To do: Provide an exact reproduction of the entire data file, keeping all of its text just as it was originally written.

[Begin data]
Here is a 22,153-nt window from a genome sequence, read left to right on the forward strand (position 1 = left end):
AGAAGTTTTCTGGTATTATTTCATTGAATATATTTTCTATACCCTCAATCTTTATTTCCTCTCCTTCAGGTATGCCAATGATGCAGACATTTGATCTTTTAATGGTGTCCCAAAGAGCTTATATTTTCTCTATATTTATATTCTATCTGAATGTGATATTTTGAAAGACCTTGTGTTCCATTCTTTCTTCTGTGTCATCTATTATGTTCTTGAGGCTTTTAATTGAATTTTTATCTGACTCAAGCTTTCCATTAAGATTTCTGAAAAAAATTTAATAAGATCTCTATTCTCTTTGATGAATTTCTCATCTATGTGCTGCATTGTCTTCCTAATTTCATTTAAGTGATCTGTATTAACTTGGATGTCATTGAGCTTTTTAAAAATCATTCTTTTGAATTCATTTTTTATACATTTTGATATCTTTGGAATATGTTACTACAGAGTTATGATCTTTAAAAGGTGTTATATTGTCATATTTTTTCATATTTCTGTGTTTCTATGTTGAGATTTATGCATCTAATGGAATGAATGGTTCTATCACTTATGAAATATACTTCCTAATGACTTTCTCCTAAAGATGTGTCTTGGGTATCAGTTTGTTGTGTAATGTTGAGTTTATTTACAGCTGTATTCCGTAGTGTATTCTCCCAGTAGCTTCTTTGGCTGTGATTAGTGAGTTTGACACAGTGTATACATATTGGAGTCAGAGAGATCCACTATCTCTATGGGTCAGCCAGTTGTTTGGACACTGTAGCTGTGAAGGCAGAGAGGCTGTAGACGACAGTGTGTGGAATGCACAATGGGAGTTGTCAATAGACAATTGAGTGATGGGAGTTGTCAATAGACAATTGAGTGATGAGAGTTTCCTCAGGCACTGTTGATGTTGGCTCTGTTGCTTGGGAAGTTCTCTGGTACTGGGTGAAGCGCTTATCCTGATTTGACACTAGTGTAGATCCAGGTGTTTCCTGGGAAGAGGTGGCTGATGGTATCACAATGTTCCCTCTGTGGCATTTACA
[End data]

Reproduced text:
Here is a 22,153-nt window from a genome sequence, read left to right on the forward strand (position 1 = left end):
AGAAGTTTTCTGGTATTATTTCATTGAATATATTTTCTATACCCTCAATCTTTATTTCCTCTCCTTCAGGTATGCCAATGATGCAGACATTTGATCTTTTAATGGTGTCCCAAAGAGCTTATATTTTCTCTATATTTATATTCTATCTGAATGTGATATTTTGAAAGACCTTGTGTTCCATTCTTTCTTCTGTGTCATCTATTATGTTCTTGAGGCTTTTAATTGAATTTTTATCTGACTCAAGCTTTCCATTAAGATTTCTGAAAAAAATTTAATAAGATCTCTATTCTCTTTGATGAATTTCTCATCTATGTGCTGCATTGTCTTCCTAATTTCATTTAAGTGATCTGTATTAACTTGGATGTCATTGAGCTTTTTAAAAATCATTCTTTTGAATTCATTTTTTATACATTTTGATATCTTTGGAATATGTTACTACAGAGTTATGATCTTTAAAAGGTGTTATATTGTCATATTTTTTCATATTTCTGTGTTTCTATGTTGAGATTTATGCATCTAATGGAATGAATGGTTCTATCACTTATGAAATATACTTCCTAATGACTTTCTCCTAAAGATGTGTCTTGGGTATCAGTTTGTTGTGTAATGTTGAGTTTATTTACAGCTGTATTCCGTAGTGTATTCTCCCAGTAGCTTCTTTGGCTGTGATTAGTGAGTTTGACACAGTGTATACATATTGGAGTCAGAGAGATCCACTATCTCTATGGGTCAGCCAGTTGTTTGGACACTGTAGCTGTGAAGGCAGAGAGGCTGTAGACGACAGTGTGTGGAATGCACAATGGGAGTTGTCAATAGACAATTGAGTGATGGGAGTTGTCAATAGACAATTGAGTGATGAGAGTTTCCTCAGGCACTGTTGATGTTGGCTCTGTTGCTTGGGAAGTTCTCTGGTACTGGGTGAAGCGCTTATCCTGATTTGACACTAGTGTAGATCCAGGTGTTTCCTGGGAAGAGGTGGCTGATGGTATCACAATGTTCCCTCTGTGGCATTTACA